Despite some challenges I encountered in working with these particular women, I literally embraced them with open arms and did my best to help them come to understand that pageantry can be a very positive and rewarding journey.

    There were hairy armpits in evening wear, halfhearted attempts to follow the choreography, non-traditional talents of forceful poetry reading, platforms about menses (no kidding), and smirks at the girls who were too conventional for their liking. At this point my entire pageant was feeling quite unconventional, and I embraced it, doing my best to help everyone have a positive experience.

    The night of the competition arrived, and so did my contestants, some in makeup and others with beer smuggled in under a coat. Our precious Katie Harman, Miss America 2002, was there to crown the next Miss Portland, something I was immensely looking forward to. But as the evening progressed and the contestants in question started acting a little squirrely, Katie’s traveling companion insisted that she leave before crowning. I was heartbroken, but understood.

    The show ended with two new title holders, and three women ready to make a political statement. After the crowns were pinned on, a “full moon” appeared from beneath one of the contestant’s gowns, as she bent over and lifted it up in front of the audience. The curtain promptly dropped.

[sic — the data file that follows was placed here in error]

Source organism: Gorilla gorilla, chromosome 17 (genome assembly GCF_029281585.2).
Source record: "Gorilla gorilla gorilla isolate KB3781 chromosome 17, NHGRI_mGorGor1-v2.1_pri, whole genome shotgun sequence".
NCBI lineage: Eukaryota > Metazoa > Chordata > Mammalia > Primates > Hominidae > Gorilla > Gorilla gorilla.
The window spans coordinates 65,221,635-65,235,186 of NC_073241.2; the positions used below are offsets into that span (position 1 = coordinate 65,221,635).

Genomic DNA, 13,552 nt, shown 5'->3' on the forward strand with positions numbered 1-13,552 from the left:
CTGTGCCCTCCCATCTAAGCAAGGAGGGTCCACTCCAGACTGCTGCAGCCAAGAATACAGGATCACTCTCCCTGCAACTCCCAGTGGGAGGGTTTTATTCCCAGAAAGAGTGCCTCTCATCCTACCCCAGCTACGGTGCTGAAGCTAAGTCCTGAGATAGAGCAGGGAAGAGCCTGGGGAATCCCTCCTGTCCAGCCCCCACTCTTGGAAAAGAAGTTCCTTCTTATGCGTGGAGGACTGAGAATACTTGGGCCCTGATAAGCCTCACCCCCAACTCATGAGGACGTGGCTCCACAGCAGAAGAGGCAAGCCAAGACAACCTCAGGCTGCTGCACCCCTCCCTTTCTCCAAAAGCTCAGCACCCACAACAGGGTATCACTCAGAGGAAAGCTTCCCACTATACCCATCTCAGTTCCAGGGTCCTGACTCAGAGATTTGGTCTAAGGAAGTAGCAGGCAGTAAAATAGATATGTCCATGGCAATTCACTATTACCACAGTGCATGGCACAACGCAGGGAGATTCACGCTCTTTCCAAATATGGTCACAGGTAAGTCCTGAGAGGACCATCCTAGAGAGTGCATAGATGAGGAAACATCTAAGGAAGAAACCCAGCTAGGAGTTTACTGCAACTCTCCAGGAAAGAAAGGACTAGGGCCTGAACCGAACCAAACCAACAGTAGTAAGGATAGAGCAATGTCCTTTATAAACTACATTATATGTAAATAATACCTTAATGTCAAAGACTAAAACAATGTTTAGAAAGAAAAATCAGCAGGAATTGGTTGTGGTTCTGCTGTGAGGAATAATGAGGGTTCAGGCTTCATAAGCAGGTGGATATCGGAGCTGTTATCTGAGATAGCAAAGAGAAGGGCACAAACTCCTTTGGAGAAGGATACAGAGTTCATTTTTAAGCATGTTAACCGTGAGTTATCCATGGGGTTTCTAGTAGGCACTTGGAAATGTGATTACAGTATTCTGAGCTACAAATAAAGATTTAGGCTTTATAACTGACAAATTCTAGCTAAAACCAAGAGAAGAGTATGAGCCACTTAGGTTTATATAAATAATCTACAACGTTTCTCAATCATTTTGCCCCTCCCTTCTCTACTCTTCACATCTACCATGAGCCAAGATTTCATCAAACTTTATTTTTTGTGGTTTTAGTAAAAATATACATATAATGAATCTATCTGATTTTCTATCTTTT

A few weeks later, an article was published in a Portland alternative newspaper, chronicling one contestant’s experience in my program, peppered with snarky (albeit witty) musings on her “joke” of a pageant experience.

    I had been duped by two political protesters and a journalist. And I’d still do it all over again.

    You see, I believe so strongly in the positive benefits of pageantry that, faced with the same decision, I would not turn those girls away. I started my program on the grounds of a positive experience for everyone, and I am proud that I stuck to my conviction, even if it meant I missed out of seeing my Miss America crown my next Miss Portland. Sigh.

    The afternoon before the pageant, I had taken those girls aside for a heart to heart, asking them to support me in my work as I had supported them. But they had a plan and they still went through with it. I do believe, however, that the effort I put in specifically to welcome them and nurture them was worth it. My dreams of pageantry were dashed as a child, and I had to make it all happen for myself as a young woman. I wanted nothing more than to give that to ALL my contestants.